| Cancer Is The #1 Killer:
Lets Talk Prevention
cancer has dethroned heart disease as the top killer under the
age of 85, evidence shows deaths from both have actually improved.
disease particularly, death rates have drastically declined.
And while the very oldest continue to die of heart disease more
than cancer, a reverse trend is expected to occur by 2018.
Heart Disease Death Rates Have Fallen
explanation for this decrease in heart disease deaths is there
seems to be fewer smokers than in the past: Between 1965 and
2000, smoking among adults fell from 42 percent to 22 percent.
in heart disease deaths has also been said to reflect the improved
surgical techniques and devices -- as well as better drugs to
treat heart problems and control high blood pressure -- for
those suffering from heart disease.
A 1 percent
decline in cancer death rates per year (since 1999) has been
accredited to earlier detection, prevention efforts and better
treatments; however, cancer still remains the number one killer
is western populations.
new report, covering through 2003 (the latest year for data),
shows that men are somewhat more likely to develop cancer and
die from it than women, and at earlier ages. Hispanics and Asians
have a lower overall cancer incidence and death rate than non-Hispanic
whites, while blacks have the highest rates. The four leading
cancers are still lung, colorectal, breast, and prostate cancers.
About 55% of all cancers diagnosed each year in the U.S. are
one of these four.
cancer: Still by far the biggest cancer killer
of both men and women. The incidence and mortality rate in men
have been declining. While the incidence in women has started
to level off, the death rate is still increasing. Unfortunately,
there has been no good screening test. A study in the New
England Journal of Medicine did recently confirm that CT
scans can detect small tumors in people at high risk for lung
cancer, but it’s too early to tell whether such screening
will actually save lives.
cancer: Since 1994 the incidence has risen because
of early detection by PSA tests. But the death rate has declined,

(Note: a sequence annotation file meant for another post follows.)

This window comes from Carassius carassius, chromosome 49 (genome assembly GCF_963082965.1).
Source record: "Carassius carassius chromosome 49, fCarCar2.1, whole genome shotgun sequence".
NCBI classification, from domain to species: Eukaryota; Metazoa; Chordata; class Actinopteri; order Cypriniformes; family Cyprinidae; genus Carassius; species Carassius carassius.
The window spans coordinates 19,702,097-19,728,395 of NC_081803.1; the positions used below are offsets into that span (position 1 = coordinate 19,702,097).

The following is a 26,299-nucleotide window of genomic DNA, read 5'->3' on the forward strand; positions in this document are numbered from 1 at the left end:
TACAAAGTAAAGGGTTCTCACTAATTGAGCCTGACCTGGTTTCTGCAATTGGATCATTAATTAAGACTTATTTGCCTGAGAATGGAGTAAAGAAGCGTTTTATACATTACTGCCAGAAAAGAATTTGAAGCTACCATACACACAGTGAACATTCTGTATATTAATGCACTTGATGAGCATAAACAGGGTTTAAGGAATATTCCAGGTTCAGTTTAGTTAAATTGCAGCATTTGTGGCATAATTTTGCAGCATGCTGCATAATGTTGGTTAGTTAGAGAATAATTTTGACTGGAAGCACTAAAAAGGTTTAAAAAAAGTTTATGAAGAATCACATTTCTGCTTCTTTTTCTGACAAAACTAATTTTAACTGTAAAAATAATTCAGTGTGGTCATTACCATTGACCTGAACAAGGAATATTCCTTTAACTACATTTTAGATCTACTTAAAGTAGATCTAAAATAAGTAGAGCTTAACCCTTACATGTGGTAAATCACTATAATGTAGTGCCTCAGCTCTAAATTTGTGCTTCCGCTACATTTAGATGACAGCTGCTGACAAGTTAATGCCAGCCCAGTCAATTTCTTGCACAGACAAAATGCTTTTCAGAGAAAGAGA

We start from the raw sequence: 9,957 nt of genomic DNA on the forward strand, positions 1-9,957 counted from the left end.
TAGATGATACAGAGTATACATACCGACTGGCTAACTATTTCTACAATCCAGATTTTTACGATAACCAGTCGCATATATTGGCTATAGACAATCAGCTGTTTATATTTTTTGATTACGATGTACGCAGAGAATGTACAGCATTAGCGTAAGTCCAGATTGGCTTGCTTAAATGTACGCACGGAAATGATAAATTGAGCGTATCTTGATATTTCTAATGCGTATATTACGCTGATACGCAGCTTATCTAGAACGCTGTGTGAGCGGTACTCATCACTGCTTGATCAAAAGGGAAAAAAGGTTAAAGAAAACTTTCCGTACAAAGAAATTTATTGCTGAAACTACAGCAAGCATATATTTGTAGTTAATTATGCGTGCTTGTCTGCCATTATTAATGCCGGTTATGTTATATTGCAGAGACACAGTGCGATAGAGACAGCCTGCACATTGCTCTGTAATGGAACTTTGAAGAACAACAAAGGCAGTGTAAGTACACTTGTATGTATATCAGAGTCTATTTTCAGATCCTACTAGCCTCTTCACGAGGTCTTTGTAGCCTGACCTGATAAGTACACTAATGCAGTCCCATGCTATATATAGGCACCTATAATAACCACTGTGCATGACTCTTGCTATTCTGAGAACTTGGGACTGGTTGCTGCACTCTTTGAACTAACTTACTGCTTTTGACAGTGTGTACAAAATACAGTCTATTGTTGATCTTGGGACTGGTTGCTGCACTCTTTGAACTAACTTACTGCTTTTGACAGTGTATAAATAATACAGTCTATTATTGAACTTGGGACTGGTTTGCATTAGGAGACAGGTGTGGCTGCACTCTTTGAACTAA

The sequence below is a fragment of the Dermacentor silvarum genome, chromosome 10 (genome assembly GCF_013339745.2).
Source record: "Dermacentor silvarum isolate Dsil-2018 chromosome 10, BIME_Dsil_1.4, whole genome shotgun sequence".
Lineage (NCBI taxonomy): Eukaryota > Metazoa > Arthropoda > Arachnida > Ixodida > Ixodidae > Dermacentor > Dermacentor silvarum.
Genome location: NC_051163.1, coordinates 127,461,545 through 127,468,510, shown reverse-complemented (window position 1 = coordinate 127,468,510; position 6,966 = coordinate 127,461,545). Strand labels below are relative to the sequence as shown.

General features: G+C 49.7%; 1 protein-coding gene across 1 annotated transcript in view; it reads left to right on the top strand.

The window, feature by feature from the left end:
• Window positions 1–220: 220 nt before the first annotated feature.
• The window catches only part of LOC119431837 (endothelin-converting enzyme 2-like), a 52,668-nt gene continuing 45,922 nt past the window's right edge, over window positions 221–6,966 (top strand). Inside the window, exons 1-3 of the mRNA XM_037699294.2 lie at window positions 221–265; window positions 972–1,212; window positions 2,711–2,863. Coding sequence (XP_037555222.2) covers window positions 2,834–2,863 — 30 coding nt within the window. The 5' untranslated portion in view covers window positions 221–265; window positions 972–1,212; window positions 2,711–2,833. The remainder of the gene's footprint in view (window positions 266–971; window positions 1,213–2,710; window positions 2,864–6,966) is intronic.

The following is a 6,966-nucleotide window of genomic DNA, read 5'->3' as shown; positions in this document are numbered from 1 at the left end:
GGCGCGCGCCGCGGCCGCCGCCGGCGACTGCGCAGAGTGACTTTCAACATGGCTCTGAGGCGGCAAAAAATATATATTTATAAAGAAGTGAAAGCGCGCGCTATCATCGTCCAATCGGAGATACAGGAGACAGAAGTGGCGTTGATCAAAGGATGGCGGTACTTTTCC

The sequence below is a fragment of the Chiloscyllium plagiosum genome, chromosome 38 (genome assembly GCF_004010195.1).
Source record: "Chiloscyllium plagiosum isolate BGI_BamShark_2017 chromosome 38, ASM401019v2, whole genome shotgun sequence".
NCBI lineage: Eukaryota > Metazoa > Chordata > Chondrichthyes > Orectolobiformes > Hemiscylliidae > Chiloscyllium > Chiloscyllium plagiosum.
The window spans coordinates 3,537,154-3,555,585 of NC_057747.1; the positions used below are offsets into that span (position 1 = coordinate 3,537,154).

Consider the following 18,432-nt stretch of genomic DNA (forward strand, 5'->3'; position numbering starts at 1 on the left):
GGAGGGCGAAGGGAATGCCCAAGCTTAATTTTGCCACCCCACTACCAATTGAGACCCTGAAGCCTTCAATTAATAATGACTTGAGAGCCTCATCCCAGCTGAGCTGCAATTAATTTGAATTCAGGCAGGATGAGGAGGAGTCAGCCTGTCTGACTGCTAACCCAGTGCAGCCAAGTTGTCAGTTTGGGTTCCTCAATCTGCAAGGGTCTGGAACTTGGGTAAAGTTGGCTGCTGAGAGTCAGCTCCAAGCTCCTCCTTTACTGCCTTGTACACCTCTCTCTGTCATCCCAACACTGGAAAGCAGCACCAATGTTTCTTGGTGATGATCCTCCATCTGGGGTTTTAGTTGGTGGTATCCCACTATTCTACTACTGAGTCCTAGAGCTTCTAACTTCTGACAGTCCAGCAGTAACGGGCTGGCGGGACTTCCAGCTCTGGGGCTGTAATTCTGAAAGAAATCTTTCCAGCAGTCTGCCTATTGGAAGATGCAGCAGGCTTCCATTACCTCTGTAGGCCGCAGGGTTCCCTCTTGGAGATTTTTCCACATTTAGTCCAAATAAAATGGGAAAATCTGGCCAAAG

probably due to early diagnosis and improved treatments.
cancer: This remains the most common cancer among
women, though nearly twice as many women die from lung cancer.
Breast cancer incidence stabilized in 2001 and 2002, and actually
seemed to decline in 2003. This follows small increases in the
1980s and 1990s because of increased detection due to wider
use of mammography (and perhaps because of increasing obesity
and use of hormone replacement therapy). But the death rate
has been declining since 1991, thanks to early detection and
cancer: The incidence and death rate have been
declining, largely because of advances in screening and treatment.
Screening, in this case, can actually prevent colon cancer by
allowing for the removal of precancerous tissue.
The Down Side
news, however, is not good for every type of cancer. For example,
the incidence of melanoma
(the most serious type of skin cancer), leukemia,
cancer has been increasing, as has the incidence of thyroid
cancer and non-Hodgkin’s
lymphoma in women. Though none of these cancers contributes
greatly to the total number of cancer cases and deaths in this
country, these increases serve as a reminder that cancer comes
in many varieties—and that there is still much work to
be done in understanding, preventing, and treating cancer.
To Prevent Cancer
Don’t smoke, avoid secondhand
smoke. If tobacco were extinct, cancer rates would
fall by about one third.
Maintain a healthy weight. Being overweight or obese
increases the risk of many cancers, including that of the
breast (in postmenopausal women) and colon.
Boosts Prostate Cancer Mortality
People Unaware of Obesity-Cancer Link
Consume a healthy diet, with an emphasis on plant sources.
Eat at least nine servings (or as many as possible) of a variety
of vegetables and fruits each day. Drink Green Tea. Stick
to high-fibre cereals and choose whole grains as much as possible.
Limit your intake of processed and red meats.
Cancer: the Diet Angle
Benefits of Eating Broccoli
Compound in Green Tea Identified
'Lowers Breast Cancer Risk'
Stay physically active. This not only helps with weight
control, but may also reduce the risk of some cancers in other
Into The Anti-Cancer Effect Of Exercise
Exercise Prevents Skin and Bowel Cancer
Evidence Exercise Prevents Cancer
May Cut Older Women's Breast Cancer Risk
& Preventing Disease
Limit sun exposure to 10 minutes increments throughout the
day exposing your entire torso and face. Mounting evidence
suggests the further away from the equator you live, the higher
your risk of cancer. Do use protection but take caution on
the use of some sunscreens which themselves contain cancer-causing
agents. Avoid sun burning at all costs.
D For Cancer Prevention
Evidence Vitamin D Prevents Cancer
Might Stop Skin Cancers
Can Show a Cancer Benefit
If you must drink alcoholic beverages, consume no more
than one drink per day (if at all). Alcohol itself is a Class
A human carcinogen and increases the risk of breast, colon,
liver, and oral cancers. No amount of alcohol is a good amount.
If you want to reap the benefits of red wine, drink pure grape
Hormones May Increase Breast Cancer Risk
Underestimated As Cancer Cause
Get screened. Talk to your doctor about when and how
often. The tests include mammograms and Pap smears for women,
prostate screening for men, and colorectal screening for all
- The following is a news report on
Cancer Awareness by Emily Right: